Montgomery, Henry (1788–1865), presbyterian minister, was born 16 January 1788 at Killead, Co. Antrim, youngest of nine children of Archibald Montgomery of Boltnaconnel House and his wife Sarah, daughter of John Campbell of Killealy, Co. Antrim. Two of Henry's older brothers fought at the battle of Antrim (1798). They were imprisoned and the yeomanry burned the family home. Henry always honoured the ideals of the United Irishmen while deploring the rebellion as a mistake.
He was educated locally at a school in the home of the Rev. Isaac Patton of Lylehill, Ulster's first secession minister, and at an academy in Crumlin conducted by the Rev. Nathaniel Alexander. Entering Glasgow University in 1804, he graduated MA in 1807 and, after a year of theological studies, was licensed as a ministerial probationer by the Templepatrick presbytery on 5 February 1809. Rejected in favour of Henry Cooke (qv) by the nearby Donegore congregation, he was ordained and installed in Dunmurry, Co. Antrim, on 24 September 1809 by the presbytery of Bangor, without subscribing the Westminster confession.
On 6 April 1812 he married Elizabeth Swan, daughter of a Co. Antrim linen merchant and, having renovated the Dunmurry congregational glebe house, conducted a school there until 1817, when he was appointed headmaster of the English school in the Belfast Institution, while continuing to minister in Dunmurry.
Montgomery was always identified with liberal causes in theology and politics, supporting William Steel Dickson (qv) in his complaints against his treatment by the synod of Ulster as someone allegedly ‘implicated in treasonable and seditious practices’ in 1798, and against the synod's weak resolution of 1813 in favour of catholic emancipation. He was elected moderator of synod in 1818 at the early age of 30. A man of impressive appearance and a superb orator, he was a natural leader.
When in 1822 Henry Cooke began to attack the Belfast Institution as a ‘seminary of Arianism’, Montgomery was one of its chief defenders. However, in the course of a government inquiry into the affairs of the Institution, he and other ministers acknowledged that they were anti-trinitarians or Arians, giving Cooke an opportunity to attack them in the synod as heretics. In spite of Montgomery's impassioned plea for liberty of conscience – 30,000 copies of his speech at the synod in Strabane in 1827 were circulated – the synod reaffirmed its trinitarian faith and in the following year, 1828, instituted a theological examination committee to test the orthodoxy of future ordinands. Montgomery and his supporters protested against this legislation in a remonstrance and when that was rejected by the synod, seventeen ministers and their congregations withdrew to form the remonstrant synod in 1830. In 1835 they united with the non-subscribing presbytery of Antrim and the synod of Munster as the Association of Irish Non-Subscribing Presbyterians.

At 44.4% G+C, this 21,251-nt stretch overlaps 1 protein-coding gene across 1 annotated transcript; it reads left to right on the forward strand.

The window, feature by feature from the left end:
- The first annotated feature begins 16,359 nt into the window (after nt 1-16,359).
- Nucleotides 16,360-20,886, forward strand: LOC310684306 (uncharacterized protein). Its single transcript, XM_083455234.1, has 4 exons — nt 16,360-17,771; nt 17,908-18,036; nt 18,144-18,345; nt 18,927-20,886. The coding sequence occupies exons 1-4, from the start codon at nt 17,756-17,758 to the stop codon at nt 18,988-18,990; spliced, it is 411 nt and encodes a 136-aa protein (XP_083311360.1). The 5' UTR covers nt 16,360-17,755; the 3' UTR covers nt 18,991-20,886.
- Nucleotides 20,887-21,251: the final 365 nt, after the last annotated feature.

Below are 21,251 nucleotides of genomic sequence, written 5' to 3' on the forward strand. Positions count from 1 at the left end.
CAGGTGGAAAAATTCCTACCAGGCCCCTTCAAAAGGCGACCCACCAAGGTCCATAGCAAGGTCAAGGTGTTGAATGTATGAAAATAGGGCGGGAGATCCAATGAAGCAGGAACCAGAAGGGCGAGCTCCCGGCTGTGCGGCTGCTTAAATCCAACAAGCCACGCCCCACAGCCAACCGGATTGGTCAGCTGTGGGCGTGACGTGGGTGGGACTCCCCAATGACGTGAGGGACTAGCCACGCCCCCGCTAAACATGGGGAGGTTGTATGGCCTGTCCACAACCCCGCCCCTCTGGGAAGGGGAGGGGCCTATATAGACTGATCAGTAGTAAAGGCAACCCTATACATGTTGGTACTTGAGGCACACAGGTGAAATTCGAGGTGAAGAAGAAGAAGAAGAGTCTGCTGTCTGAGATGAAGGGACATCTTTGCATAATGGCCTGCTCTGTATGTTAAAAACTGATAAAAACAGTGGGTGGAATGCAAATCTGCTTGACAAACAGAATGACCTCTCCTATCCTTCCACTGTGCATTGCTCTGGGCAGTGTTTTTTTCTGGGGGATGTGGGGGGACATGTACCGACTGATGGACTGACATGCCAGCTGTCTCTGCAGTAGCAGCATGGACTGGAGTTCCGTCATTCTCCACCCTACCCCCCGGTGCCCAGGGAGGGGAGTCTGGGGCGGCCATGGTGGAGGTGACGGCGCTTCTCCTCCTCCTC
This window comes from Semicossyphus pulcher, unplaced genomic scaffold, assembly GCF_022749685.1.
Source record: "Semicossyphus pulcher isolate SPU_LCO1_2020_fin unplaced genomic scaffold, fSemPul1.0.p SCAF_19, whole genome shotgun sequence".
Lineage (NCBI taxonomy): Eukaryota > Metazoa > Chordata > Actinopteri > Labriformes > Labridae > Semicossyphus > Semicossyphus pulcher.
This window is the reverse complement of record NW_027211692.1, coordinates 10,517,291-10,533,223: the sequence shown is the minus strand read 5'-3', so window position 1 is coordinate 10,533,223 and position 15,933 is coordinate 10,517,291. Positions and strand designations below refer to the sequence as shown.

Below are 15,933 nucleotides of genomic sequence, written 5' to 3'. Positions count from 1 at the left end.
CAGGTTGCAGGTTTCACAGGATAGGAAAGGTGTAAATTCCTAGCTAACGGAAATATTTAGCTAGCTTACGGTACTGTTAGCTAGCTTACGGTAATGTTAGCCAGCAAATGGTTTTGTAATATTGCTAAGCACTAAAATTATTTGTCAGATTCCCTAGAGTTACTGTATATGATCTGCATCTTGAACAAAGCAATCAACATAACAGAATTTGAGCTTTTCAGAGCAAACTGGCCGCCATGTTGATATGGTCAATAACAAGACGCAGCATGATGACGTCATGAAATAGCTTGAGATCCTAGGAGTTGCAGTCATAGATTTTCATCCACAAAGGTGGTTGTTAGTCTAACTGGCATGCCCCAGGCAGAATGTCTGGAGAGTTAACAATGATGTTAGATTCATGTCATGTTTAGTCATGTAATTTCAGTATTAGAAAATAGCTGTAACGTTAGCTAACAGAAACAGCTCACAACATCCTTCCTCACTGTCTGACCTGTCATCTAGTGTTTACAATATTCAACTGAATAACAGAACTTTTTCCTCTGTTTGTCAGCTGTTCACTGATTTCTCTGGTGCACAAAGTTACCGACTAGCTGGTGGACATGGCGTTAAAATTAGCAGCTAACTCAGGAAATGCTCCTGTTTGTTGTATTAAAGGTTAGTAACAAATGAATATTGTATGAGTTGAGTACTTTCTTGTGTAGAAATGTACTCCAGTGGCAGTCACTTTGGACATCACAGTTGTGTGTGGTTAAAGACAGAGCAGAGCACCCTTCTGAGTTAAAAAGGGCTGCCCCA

Montgomery remained an eloquent advocate of catholic emancipation and of such political reforms as vote by ballot, the abolition of tithes, and the disestablishment of the Church of Ireland. He called himself a friend of reform and an enemy of revolution, and he crossed swords with Daniel O'Connell (qv) on the subject of repeal of the union, which he opposed.
As leader of the non-subscribing presbyterians in Ulster he influenced Sir Robert Peel (qv) to legislate to secure anti-trinitarians in the possession of their congregational properties in the dissenters’ chapels act of 1844. His theological apologia, ‘The creed of an Arian’, appeared originally in 1830 in the non-subscribing presbyterian journal The Bible Christian, to which he contributed regularly, and is printed with some of his important speeches in The life of the Rev. Henry Montgomery LL.D by his son-in-law, J. A. Crozier. Only the first volume of the biography was published.
He was given an honorary LLD by Glasgow University in 1835, and in 1838 was appointed professor of church history and pastoral theology for the non-subscribing presbyterians in the Belfast Institution. In his later years he was disturbed by the increasingly radical theology of some of the younger non-subscribing ministers, and his advocacy of a minimal theological test for ordinands was mocked by Henry Cooke. His last months were clouded by painful renal calculus and he died in Dunmurry on 18 December 1865, survived by his widow and five of their ten children. His ‘Outlines of the history of Irish presbyterianism’ was published in the Irish Unitarian Magazine in 1847, giving his account of the events in which he played such a leading role.